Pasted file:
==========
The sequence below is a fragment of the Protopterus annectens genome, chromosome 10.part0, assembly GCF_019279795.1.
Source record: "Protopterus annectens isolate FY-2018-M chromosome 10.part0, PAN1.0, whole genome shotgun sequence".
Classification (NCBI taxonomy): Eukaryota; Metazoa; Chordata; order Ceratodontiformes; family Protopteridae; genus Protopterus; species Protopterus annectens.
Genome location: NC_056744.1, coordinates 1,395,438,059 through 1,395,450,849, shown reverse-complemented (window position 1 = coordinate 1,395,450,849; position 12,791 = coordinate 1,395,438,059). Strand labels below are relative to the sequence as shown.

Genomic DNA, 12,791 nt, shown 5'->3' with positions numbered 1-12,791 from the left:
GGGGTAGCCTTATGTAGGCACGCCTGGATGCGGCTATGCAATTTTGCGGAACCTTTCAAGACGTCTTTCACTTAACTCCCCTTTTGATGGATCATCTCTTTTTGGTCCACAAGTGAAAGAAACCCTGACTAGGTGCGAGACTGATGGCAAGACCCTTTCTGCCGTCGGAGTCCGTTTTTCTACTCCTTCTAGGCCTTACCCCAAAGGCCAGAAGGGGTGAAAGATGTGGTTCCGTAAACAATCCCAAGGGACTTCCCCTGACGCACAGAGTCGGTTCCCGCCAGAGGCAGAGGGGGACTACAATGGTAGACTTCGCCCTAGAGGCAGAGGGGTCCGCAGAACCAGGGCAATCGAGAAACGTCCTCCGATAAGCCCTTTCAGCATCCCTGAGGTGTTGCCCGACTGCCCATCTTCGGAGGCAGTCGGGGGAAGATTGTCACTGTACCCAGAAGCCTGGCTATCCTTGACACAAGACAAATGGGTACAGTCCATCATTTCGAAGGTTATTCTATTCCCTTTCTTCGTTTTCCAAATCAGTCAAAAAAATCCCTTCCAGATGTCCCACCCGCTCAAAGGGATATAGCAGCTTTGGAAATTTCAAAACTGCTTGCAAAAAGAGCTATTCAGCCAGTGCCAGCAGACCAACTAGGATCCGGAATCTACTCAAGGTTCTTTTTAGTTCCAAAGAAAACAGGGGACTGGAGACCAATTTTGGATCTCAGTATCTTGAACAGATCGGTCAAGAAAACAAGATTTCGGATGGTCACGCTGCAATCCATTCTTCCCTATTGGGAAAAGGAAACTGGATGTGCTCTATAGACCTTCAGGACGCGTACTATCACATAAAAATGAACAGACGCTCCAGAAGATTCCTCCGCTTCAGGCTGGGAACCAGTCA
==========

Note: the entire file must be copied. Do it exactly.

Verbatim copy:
The sequence below is a fragment of the Protopterus annectens genome, chromosome 10.part0, assembly GCF_019279795.1.
Source record: "Protopterus annectens isolate FY-2018-M chromosome 10.part0, PAN1.0, whole genome shotgun sequence".
Classification (NCBI taxonomy): Eukaryota; Metazoa; Chordata; order Ceratodontiformes; family Protopteridae; genus Protopterus; species Protopterus annectens.
Genome location: NC_056744.1, coordinates 1,395,438,059 through 1,395,450,849, shown reverse-complemented (window position 1 = coordinate 1,395,450,849; position 12,791 = coordinate 1,395,438,059). Strand labels below are relative to the sequence as shown.

Genomic DNA, 12,791 nt, shown 5'->3' with positions numbered 1-12,791 from the left:
GGGGTAGCCTTATGTAGGCACGCCTGGATGCGGCTATGCAATTTTGCGGAACCTTTCAAGACGTCTTTCACTTAACTCCCCTTTTGATGGATCATCTCTTTTTGGTCCACAAGTGAAAGAAACCCTGACTAGGTGCGAGACTGATGGCAAGACCCTTTCTGCCGTCGGAGTCCGTTTTTCTACTCCTTCTAGGCCTTACCCCAAAGGCCAGAAGGGGTGAAAGATGTGGTTCCGTAAACAATCCCAAGGGACTTCCCCTGACGCACAGAGTCGGTTCCCGCCAGAGGCAGAGGGGGACTACAATGGTAGACTTCGCCCTAGAGGCAGAGGGGTCCGCAGAACCAGGGCAATCGAGAAACGTCCTCCGATAAGCCCTTTCAGCATCCCTGAGGTGTTGCCCGACTGCCCATCTTCGGAGGCAGTCGGGGGAAGATTGTCACTGTACCCAGAAGCCTGGCTATCCTTGACACAAGACAAATGGGTACAGTCCATCATTTCGAAGGTTATTCTATTCCCTTTCTTCGTTTTCCAAATCAGTCAAAAAAATCCCTTCCAGATGTCCCACCCGCTCAAAGGGATATAGCAGCTTTGGAAATTTCAAAACTGCTTGCAAAAAGAGCTATTCAGCCAGTGCCAGCAGACCAACTAGGATCCGGAATCTACTCAAGGTTCTTTTTAGTTCCAAAGAAAACAGGGGACTGGAGACCAATTTTGGATCTCAGTATCTTGAACAGATCGGTCAAGAAAACAAGATTTCGGATGGTCACGCTGCAATCCATTCTTCCCTATTGGGAAAAGGAAACTGGATGTGCTCTATAGACCTTCAGGACGCGTACTATCACATAAAAATGAACAGACGCTCCAGAAGATTCCTCCGCTTCAGGCTGGGAACCAGTCA